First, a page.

le chat noir caberet

The Cabaret on the right was located at 68 Boulevard de Clichy, Paris-Montmartre. What a great building for this project. Here’s my Halloween-influenced interpretation of Le Chat Noir:

le chat noir caberet

The windows are isinglass (thin sheets of mica). All of the trim is wood.

le chat noir caberet

le chat noir cabaret

One of my favorite bits:

le chat noir cabaret

And the Le Chat Noir Moon sign:

le chat noir cabaret

le chat noir cabaret

I loved working on this project, because everywhere I turned, I was reminded of the iconic “black cat” image for me, my buddy-boy, Spike (1982-1991):

2 com

So I was working on my distressed and heart-filled note cards when I decided to push them a bit farther. I started using an acrylic wash, carving bits out and filling with mica, other micro-shiny stuff, beads and whatnots. I even cut a heart completely out of one of the panels because I thought the empty space would be cool.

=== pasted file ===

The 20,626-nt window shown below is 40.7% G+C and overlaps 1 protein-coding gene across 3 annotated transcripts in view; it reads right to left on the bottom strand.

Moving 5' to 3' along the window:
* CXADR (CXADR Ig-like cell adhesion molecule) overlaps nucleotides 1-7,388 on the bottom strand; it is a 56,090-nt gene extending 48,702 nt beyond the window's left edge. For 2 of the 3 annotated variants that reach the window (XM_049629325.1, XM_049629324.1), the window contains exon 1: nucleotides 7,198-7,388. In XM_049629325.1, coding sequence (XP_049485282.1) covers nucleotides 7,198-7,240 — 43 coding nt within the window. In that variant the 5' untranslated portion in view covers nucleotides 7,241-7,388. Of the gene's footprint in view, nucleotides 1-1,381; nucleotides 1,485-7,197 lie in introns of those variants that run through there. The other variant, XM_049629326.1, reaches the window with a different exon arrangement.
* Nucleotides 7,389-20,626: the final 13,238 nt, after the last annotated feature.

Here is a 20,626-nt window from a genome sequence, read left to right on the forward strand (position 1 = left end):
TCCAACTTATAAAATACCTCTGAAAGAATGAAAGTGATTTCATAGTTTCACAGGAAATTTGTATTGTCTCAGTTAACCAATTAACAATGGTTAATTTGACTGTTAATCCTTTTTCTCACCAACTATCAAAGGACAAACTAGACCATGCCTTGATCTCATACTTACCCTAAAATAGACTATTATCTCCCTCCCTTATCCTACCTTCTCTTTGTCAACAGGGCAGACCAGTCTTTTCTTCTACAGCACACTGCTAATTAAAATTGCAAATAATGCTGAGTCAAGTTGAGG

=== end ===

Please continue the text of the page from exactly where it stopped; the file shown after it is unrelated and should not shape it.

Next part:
And then, for reasons I can’t recall, I carried the piece into the kitchen. Where there was a pot soaking in the sink.

And for more reasons I can’t recall, I was standing next to the aforementioned sink.

And then, oh yes, then, my extensively decorated cardboard note card was floating/sinking/bobbing in the sink of dirty dishwater.

Did I mention that the piece was cardboard?

There’s no coming back from that.

Later, when the cursing had ceased and I was back at my desk, I found the heart I had cut out. It was meant to be trash, but I became bound and determine to salvage at least a small part of my work.

Cardboard Heart Brooch

Cardboard Heart Brooch Back

Cardboard Heart Brooch Diagram

I like it. And with all its shiny sparkly bits, it even qualifies for the August Challenge at Unique Crafters.

I can’t say that I’m happy about dropping the note card in the sink (really, what the heck was I doing with it in the kitchen?), but there is a certain satisfaction in ending up with a new piece of jewelry.

3 com



Sign-up to receive email notification of new blog posts.

Free Tutorials

Read more

Free Reference Materials

Read more

Free Downloads

Read more

Felt Craft Patterns

Read more

Free Digi Stamps

Read more

Dollhouse Miniatures

Read more

Paper Dollhouse Furniture

Read more

Matchbox Art

Read more

Clay

Subscribe

Read more

Other Projects

Read more

Lists of Other Sites

Read more

Zigzags

Read more


Craftster Best of 2012 Winner
I'm a Craftster Best of 2012 Winner!

Craftster Best of 2011 Winner
I'm a Craftster Best of 2011 Winner!

tag cloud

Craftster Best of 2012 Winner